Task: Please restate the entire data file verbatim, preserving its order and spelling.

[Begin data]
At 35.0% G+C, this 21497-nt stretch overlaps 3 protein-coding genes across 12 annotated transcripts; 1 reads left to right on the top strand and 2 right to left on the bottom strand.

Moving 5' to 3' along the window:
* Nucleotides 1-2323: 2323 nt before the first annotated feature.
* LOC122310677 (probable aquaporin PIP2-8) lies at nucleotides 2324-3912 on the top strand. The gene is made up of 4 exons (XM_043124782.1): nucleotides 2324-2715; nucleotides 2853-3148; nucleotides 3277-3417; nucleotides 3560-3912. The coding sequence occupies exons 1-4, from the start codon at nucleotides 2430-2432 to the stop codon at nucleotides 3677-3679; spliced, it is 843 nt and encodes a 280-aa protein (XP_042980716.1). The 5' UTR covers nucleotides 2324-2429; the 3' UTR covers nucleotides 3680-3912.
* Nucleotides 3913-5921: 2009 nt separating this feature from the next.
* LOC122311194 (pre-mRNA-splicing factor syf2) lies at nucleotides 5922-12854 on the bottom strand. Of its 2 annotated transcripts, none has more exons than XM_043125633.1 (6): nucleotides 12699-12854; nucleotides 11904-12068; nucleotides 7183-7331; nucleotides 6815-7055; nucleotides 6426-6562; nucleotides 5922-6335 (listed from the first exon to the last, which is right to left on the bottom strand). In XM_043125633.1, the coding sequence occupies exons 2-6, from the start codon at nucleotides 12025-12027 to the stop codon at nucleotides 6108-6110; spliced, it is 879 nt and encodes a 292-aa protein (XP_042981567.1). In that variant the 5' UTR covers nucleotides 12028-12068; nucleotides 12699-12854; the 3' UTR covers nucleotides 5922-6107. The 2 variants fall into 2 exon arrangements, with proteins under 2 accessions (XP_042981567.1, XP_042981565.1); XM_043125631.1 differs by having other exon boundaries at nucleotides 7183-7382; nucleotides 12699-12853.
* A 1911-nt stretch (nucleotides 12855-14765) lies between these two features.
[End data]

At 35.0% G+C, this 21497-nt stretch overlaps 3 protein-coding genes across 12 annotated transcripts; 1 reads left to right on the top strand and 2 right to left on the bottom strand.

Moving 5' to 3' along the window:
* Nucleotides 1-2323: 2323 nt before the first annotated feature.
* LOC122310677 (probable aquaporin PIP2-8) lies at nucleotides 2324-3912 on the top strand. The gene is made up of 4 exons (XM_043124782.1): nucleotides 2324-2715; nucleotides 2853-3148; nucleotides 3277-3417; nucleotides 3560-3912. The coding sequence occupies exons 1-4, from the start codon at nucleotides 2430-2432 to the stop codon at nucleotides 3677-3679; spliced, it is 843 nt and encodes a 280-aa protein (XP_042980716.1). The 5' UTR covers nucleotides 2324-2429; the 3' UTR covers nucleotides 3680-3912.
* Nucleotides 3913-5921: 2009 nt separating this feature from the next.
* LOC122311194 (pre-mRNA-splicing factor syf2) lies at nucleotides 5922-12854 on the bottom strand. Of its 2 annotated transcripts, none has more exons than XM_043125633.1 (6): nucleotides 12699-12854; nucleotides 11904-12068; nucleotides 7183-7331; nucleotides 6815-7055; nucleotides 6426-6562; nucleotides 5922-6335 (listed from the first exon to the last, which is right to left on the bottom strand). In XM_043125633.1, the coding sequence occupies exons 2-6, from the start codon at nucleotides 12025-12027 to the stop codon at nucleotides 6108-6110; spliced, it is 879 nt and encodes a 292-aa protein (XP_042981567.1). In that variant the 5' UTR covers nucleotides 12028-12068; nucleotides 12699-12854; the 3' UTR covers nucleotides 5922-6107. The 2 variants fall into 2 exon arrangements, with proteins under 2 accessions (XP_042981567.1, XP_042981565.1); XM_043125631.1 differs by having other exon boundaries at nucleotides 7183-7382; nucleotides 12699-12853.
* A 1911-nt stretch (nucleotides 12855-14765) lies between these two features.